Sports betting and Internet gaming will be the hottest gaming topics in legislatures across the country this year, and perhaps in the halls of Congress.

Should the US Supreme Court strike down the federal ban on sports betting, it is likely that some states will combine efforts to get both sports betting and iGaming legalized.

The timing appears right, with sports betting and gambling in general becoming more acceptable nationwide, and even expected.

But there are several other major gaming issues that will be on the table, including land-based casino expansions, legalizing slot routes and the continued state- by-state push for daily fantasy sports.

Our 2018 National Legislative Preview takes a closer look at each of the key issues facing the gaming industry this year, and previews major legislation that is expected to surface, state-by-state.


SPORTS BETTING is hotter than ever with the anticipated US Supreme Court decision coming sometime in the first half of the year, likely between March and June.

For the gaming industry, a full repeal of the ban would be the holy grail of outcomes, and it looks promising. While the court doesn’t care about gambling, it does care about the balance of the federal government’s power over states, and the federal sports betting ban presents an unbalanced approach.

We expect several states to move right away on efforts to legalize sports betting if the court strikes down the ban, including New Jersey, Delaware, Pennsylvania, New York, Connecticut, Mississippi and Rhode Island.

Efforts are beginning in several other states as well, with legislation already filed or being considered in Illinois, Indiana, Iowa, Kentucky, Michigan, Oklahoma and West Virginia.

Plus, there’s another bill to repeal the ban at the federal level independent of a court decision, leaving approval to the states.

And while the four major professional sports leagues have historically been the biggest opponents of sports betting, the NBA has come out in favor of legalization, though in a federal framework, rather than by individual state laws.

This may not be the ideal option for gaming interests but it at least acknowleges a shift in perspective from a prior opponent.

iGAMING. With Pennsylvania becoming the fourth state to legalize online poker and casino games, there is an expectation that other states will follow.

Illinois, Michigan and New York might be the most likely candidates for passage this year, though West Virginia and New Hampshire might also be top contenders.

Other states such as Louisiana and Hawaii are expected to discuss the topic, though passage anytime soon is probably a long shot, especially for the latter.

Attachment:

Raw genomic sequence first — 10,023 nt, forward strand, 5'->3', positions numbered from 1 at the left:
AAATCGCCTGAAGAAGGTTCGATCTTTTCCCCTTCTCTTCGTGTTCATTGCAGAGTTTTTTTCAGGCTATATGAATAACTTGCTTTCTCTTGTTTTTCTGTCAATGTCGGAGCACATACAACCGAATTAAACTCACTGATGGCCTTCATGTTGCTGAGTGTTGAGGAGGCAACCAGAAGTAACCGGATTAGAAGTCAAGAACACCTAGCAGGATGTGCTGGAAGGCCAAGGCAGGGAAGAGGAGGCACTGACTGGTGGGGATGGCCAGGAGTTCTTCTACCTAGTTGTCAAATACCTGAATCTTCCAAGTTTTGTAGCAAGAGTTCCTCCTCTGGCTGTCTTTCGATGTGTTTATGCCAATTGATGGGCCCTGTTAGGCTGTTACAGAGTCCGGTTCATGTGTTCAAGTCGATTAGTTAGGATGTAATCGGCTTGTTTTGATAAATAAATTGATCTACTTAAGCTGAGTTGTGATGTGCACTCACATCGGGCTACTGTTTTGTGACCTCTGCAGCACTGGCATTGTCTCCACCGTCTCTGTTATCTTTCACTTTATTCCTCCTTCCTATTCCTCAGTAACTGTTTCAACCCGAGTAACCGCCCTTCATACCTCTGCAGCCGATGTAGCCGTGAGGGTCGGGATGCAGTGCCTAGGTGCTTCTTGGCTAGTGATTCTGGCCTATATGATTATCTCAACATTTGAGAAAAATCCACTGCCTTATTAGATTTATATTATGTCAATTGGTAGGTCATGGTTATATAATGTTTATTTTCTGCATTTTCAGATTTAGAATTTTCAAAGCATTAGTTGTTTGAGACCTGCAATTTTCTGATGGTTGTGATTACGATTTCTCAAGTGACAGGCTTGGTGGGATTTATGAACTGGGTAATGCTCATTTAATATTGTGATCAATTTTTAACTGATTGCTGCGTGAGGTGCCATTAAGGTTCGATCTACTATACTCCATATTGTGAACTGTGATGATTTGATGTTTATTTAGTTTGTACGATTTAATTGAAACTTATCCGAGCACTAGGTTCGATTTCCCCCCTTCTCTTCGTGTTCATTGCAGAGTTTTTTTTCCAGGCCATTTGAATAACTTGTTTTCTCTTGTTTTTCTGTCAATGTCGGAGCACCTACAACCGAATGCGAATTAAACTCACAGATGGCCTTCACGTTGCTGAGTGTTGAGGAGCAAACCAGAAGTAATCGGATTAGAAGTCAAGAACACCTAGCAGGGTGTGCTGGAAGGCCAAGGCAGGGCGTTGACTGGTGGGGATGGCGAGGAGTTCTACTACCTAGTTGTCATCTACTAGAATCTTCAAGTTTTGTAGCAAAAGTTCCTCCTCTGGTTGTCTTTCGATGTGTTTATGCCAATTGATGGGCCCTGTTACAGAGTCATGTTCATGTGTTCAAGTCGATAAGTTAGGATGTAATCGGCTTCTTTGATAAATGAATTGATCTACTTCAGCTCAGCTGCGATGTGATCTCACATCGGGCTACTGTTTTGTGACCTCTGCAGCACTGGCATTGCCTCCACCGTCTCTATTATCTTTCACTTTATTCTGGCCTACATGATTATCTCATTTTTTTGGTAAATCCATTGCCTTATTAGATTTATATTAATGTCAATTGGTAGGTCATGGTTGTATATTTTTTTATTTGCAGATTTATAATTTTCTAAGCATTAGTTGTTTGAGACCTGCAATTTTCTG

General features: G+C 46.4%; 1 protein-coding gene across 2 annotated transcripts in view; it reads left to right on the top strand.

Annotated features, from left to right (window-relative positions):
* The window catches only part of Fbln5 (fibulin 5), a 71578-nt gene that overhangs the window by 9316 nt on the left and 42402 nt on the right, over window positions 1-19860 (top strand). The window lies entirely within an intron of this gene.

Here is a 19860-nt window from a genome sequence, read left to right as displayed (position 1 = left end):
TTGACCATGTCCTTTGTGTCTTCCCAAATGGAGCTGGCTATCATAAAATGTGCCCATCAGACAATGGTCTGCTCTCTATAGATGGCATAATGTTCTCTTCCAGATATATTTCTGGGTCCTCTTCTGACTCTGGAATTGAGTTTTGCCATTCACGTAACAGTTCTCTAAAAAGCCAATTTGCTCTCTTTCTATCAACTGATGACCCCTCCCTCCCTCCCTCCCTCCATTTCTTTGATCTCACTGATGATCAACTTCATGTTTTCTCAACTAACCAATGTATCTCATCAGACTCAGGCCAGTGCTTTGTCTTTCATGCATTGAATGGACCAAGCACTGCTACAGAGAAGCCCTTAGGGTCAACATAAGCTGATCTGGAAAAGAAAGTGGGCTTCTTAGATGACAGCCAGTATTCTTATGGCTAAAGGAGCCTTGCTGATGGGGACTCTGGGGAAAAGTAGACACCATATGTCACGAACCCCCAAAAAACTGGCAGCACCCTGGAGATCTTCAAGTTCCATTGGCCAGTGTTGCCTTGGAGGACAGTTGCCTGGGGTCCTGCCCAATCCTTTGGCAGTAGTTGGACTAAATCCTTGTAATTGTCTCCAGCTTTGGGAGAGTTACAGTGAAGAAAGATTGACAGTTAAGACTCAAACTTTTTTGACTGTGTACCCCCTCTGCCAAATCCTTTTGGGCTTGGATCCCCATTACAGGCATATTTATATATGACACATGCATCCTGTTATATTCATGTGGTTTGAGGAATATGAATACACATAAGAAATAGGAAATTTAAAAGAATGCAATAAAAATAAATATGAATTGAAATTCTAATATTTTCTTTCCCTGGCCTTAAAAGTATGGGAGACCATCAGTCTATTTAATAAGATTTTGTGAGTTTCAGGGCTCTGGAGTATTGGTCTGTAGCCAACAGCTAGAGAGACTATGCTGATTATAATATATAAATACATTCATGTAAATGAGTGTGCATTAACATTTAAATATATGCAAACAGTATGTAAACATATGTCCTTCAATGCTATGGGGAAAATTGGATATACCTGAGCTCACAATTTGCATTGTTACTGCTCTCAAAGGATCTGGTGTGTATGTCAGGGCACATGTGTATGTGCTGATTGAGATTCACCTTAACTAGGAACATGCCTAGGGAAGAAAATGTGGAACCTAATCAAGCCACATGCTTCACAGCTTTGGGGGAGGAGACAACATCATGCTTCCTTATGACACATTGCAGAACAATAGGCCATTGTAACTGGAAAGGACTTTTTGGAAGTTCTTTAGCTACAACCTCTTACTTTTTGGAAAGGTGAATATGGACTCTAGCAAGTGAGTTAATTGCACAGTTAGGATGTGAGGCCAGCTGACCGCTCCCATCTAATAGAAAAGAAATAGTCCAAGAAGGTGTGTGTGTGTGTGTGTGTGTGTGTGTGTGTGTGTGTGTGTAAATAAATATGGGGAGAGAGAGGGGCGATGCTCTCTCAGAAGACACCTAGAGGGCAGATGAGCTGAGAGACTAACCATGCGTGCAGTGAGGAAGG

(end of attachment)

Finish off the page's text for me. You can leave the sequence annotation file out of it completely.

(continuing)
Many observers believe that if sports betting is allowed, it makes sense to allow iGaming along with it. This will be a trend worth watching.

DAILY FANTASY SPORTS. While momentum has tempered compared to late 2016 and early 2017, DFS continues making strides, with Ohio being the most recent state to legalize the practice.

So far, 19 states have passed laws to expressly allow DFS contests and to classify them as games of skill rather than gambling.

This trend will likely continue state-by-state. Hawaii and Nebraska have already reintroduced bills this year. But the biggest states for DFS remain questionable. Those include Florida, Illinois and Texas. And in Texas, legislators won’t meet this year.

If the sports betting ban is lifted, what impact will that have on the appeal of daily fantasy sports, which has been widely considered sports betting’s alternative?

DFS giant DraftKings has indicated interest in creating a sports betting offering.

Edging closer, DraftKings has just released its first single-game fantasy contest.

LAND-BASED GAMING. There will be a significant number of efforts to expand traditional casino gaming this year, too.

- Louisiana could expand based on recommendations from the task force seeking to update state gaming laws. Among the possibilities: lift the cap on the size of the casino floor.

- Illinois will go through the annual effort to allow more casinos. A bill passed the Senate last year to allow six more casinos, plus slots at race tracks, which are itching to find a way to improve purses and keep their industry going.

- Connecticut may see another effort for a casino in Bridgeport to feed off the New York City market. MGM Resorts is pushing a project there, and now the Mohegan and Mashantucket Pequot Indians are interested, too.

- Georgia casino supporters are regrouping, although they face stiff opposition from state Republicans, and it’s an election year, which probably means another year of more noise than action.

Several large casino companies – among them MGM Resorts, Las Vegas Sands and Wynn – are interested in a $1 billion-plus casino in Atlanta, and their persistence suggests something might happen someday.

- Kentucky is another perennial long shot. A bill this year would authorize up to 10 casinos.

LOTTERIES. The trend is for lotteries to move online, as we saw with New Hampshire last year. Efforts for online sales in Massachusetts will likely come back up, and some of the six states without lotteries could try again to establish one, with legislation introduced in Hawaii and Mississippi.

For a copy of the full 20-page 2018 National Legislative Preview, contact Robin Coventry at 302-730-3793 or This email address is being protected from spambots. You need JavaScript enabled to view it..

The report is $299, and includes a free trial to the weekly Fantini’s Public Policy Review.